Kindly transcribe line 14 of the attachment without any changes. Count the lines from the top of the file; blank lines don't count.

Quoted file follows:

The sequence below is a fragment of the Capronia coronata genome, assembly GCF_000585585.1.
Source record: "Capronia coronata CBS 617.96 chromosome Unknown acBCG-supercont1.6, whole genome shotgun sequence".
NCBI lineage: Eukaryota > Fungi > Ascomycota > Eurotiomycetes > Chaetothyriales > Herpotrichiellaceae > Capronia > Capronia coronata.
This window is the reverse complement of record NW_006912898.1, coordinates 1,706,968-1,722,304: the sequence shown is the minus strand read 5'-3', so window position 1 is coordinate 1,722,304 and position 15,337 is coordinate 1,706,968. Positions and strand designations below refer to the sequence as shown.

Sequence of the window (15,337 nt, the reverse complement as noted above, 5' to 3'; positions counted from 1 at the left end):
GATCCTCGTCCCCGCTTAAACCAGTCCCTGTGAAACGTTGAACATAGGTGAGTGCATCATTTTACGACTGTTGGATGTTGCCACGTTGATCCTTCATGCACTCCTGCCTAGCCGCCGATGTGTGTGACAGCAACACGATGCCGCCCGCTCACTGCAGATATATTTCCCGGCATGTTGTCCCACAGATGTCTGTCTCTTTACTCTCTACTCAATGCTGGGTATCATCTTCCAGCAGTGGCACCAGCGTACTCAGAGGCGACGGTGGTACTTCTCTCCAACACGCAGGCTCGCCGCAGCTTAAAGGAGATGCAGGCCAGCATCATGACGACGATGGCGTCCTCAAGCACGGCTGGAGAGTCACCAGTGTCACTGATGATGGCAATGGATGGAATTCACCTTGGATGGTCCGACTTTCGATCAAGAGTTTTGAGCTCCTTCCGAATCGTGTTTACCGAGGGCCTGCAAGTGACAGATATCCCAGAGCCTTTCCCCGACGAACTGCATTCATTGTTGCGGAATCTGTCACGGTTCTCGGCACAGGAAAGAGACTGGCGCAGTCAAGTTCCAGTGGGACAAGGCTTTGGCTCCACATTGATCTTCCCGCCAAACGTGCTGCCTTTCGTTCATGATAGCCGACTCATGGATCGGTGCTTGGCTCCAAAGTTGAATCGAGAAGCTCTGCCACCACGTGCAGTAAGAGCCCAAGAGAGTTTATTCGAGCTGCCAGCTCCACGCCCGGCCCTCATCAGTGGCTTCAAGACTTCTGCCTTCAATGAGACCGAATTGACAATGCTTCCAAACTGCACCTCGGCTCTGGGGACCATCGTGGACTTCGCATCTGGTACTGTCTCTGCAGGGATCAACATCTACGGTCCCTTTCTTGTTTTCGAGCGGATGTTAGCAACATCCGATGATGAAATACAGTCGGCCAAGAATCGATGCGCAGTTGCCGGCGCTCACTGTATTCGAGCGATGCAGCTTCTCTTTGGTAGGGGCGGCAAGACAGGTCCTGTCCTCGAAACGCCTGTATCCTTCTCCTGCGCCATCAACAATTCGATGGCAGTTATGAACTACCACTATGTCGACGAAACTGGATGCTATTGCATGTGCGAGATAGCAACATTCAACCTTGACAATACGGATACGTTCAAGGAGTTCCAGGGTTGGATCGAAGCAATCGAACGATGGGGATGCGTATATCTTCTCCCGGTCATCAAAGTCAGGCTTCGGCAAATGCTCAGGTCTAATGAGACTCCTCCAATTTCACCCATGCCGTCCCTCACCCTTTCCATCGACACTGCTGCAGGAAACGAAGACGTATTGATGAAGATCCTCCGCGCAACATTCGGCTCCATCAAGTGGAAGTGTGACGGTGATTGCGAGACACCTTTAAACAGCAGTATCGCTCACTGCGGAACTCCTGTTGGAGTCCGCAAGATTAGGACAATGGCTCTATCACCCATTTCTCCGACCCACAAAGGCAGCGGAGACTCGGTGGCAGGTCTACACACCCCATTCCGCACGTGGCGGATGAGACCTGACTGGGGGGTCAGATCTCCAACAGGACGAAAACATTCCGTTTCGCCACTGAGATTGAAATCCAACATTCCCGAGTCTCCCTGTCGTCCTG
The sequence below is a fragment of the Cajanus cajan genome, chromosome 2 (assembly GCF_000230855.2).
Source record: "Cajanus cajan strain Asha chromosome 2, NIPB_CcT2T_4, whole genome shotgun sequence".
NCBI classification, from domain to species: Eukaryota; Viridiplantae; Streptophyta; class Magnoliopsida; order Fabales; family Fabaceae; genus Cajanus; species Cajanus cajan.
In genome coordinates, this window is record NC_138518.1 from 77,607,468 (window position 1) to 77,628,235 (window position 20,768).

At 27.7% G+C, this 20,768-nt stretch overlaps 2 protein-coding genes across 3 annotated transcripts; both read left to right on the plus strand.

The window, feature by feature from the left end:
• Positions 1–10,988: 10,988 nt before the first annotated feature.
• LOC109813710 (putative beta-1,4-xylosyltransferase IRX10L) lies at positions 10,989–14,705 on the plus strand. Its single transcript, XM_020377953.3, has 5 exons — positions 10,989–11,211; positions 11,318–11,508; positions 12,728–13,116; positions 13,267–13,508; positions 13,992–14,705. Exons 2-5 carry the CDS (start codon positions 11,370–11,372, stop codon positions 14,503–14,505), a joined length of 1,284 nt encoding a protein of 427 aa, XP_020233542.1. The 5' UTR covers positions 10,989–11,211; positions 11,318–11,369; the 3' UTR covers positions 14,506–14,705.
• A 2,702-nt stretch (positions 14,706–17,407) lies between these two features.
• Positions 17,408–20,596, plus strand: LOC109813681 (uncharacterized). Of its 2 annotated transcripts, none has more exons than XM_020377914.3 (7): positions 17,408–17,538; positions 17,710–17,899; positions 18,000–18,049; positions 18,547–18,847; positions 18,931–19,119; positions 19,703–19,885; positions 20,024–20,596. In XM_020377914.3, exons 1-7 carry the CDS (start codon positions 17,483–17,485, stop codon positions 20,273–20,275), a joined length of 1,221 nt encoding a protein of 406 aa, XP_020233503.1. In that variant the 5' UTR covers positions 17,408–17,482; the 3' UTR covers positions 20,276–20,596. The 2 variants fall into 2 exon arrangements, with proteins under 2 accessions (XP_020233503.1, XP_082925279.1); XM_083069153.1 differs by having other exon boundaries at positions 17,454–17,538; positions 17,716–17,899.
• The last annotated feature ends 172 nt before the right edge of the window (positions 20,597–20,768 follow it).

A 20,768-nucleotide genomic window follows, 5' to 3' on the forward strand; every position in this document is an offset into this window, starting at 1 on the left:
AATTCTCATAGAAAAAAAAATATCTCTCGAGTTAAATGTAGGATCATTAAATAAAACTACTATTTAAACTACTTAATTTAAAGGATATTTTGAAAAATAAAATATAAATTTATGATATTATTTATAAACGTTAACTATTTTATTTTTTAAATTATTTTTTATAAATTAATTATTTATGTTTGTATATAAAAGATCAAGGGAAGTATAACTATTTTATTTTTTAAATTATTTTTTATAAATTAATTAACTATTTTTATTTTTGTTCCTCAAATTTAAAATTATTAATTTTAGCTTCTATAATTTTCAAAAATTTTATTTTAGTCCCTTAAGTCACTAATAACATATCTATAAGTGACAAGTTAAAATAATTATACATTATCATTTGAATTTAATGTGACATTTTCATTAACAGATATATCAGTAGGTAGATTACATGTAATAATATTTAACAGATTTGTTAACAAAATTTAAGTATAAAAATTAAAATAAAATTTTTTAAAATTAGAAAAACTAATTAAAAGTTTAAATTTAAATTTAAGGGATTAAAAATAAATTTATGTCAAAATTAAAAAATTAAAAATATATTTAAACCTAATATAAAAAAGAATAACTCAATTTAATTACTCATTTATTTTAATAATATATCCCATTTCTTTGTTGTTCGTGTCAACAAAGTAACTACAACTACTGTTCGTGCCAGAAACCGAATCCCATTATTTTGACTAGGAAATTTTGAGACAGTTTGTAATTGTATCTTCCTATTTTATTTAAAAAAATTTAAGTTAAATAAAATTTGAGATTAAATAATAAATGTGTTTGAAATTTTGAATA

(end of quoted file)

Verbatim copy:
• LOC109813710 (putative beta-1,4-xylosyltransferase IRX10L) lies at positions 10,989–14,705 on the plus strand. Its single transcript, XM_020377953.3, has 5 exons — positions 10,989–11,211; positions 11,318–11,508; positions 12,728–13,116; positions 13,267–13,508; positions 13,992–14,705. Exons 2-5 carry the CDS (start codon positions 11,370–11,372, stop codon positions 14,503–14,505), a joined length of 1,284 nt encoding a protein of 427 aa, XP_020233542.1. The 5' UTR covers positions 10,989–11,211; positions 11,318–11,369; the 3' UTR covers positions 14,506–14,705.